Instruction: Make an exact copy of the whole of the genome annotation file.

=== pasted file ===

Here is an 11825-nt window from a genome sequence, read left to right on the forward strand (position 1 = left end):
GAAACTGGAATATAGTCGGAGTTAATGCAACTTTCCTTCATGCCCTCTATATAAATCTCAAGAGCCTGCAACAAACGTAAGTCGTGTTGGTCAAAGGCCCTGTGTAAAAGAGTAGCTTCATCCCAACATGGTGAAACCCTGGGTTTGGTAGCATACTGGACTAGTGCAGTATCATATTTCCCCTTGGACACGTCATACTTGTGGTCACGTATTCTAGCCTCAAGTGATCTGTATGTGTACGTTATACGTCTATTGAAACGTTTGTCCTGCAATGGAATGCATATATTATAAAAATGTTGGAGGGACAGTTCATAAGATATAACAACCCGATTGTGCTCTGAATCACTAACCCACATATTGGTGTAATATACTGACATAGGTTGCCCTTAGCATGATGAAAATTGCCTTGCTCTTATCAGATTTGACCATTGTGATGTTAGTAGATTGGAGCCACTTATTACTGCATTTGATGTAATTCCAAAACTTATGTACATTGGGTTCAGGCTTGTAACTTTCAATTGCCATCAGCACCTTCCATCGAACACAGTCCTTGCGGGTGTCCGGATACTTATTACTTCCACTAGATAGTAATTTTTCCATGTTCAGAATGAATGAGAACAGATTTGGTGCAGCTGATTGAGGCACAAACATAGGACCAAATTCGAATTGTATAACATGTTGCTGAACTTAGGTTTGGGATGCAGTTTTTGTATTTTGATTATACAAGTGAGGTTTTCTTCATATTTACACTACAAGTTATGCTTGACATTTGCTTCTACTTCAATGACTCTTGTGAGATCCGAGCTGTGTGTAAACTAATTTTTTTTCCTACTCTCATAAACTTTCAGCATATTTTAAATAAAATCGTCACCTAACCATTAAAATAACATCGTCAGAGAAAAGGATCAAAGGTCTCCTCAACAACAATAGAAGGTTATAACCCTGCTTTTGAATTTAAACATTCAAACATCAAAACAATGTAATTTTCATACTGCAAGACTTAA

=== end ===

Here is an 11825-nt window from a genome sequence, read left to right on the forward strand (position 1 = left end):
GAAACTGGAATATAGTCGGAGTTAATGCAACTTTCCTTCATGCCCTCTATATAAATCTCAAGAGCCTGCAACAAACGTAAGTCGTGTTGGTCAAAGGCCCTGTGTAAAAGAGTAGCTTCATCCCAACATGGTGAAACCCTGGGTTTGGTAGCATACTGGACTAGTGCAGTATCATATTTCCCCTTGGACACGTCATACTTGTGGTCACGTATTCTAGCCTCAAGTGATCTGTATGTGTACGTTATACGTCTATTGAAACGTTTGTCCTGCAATGGAATGCATATATTATAAAAATGTTGGAGGGACAGTTCATAAGATATAACAACCCGATTGTGCTCTGAATCACTAACCCACATATTGGTGTAATATACTGACATAGGTTGCCCTTAGCATGATGAAAATTGCCTTGCTCTTATCAGATTTGACCATTGTGATGTTAGTAGATTGGAGCCACTTATTACTGCATTTGATGTAATTCCAAAACTTATGTACATTGGGTTCAGGCTTGTAACTTTCAATTGCCATCAGCACCTTCCATCGAACACAGTCCTTGCGGGTGTCCGGATACTTATTACTTCCACTAGATAGTAATTTTTCCATGTTCAGAATGAATGAGAACAGATTTGGTGCAGCTGATTGAGGCACAAACATAGGACCAAATTCGAATTGTATAACATGTTGCTGAACTTAGGTTTGGGATGCAGTTTTTGTATTTTGATTATACAAGTGAGGTTTTCTTCATATTTACACTACAAGTTATGCTTGACATTTGCTTCTACTTCAATGACTCTTGTGAGATCCGAGCTGTGTGTAAACTAATTTTTTTTCCTACTCTCATAAACTTTCAGCATATTTTAAATAAAATCGTCACCTAACCATTAAAATAACATCGTCAGAGAAAAGGATCAAAGGTCTCCTCAACAACAATAGAAGGTTATAACCCTGCTTTTGAATTTAAACATTCAAACATCAAAACAATGTAATTTTCATACTGCAAGACTTAA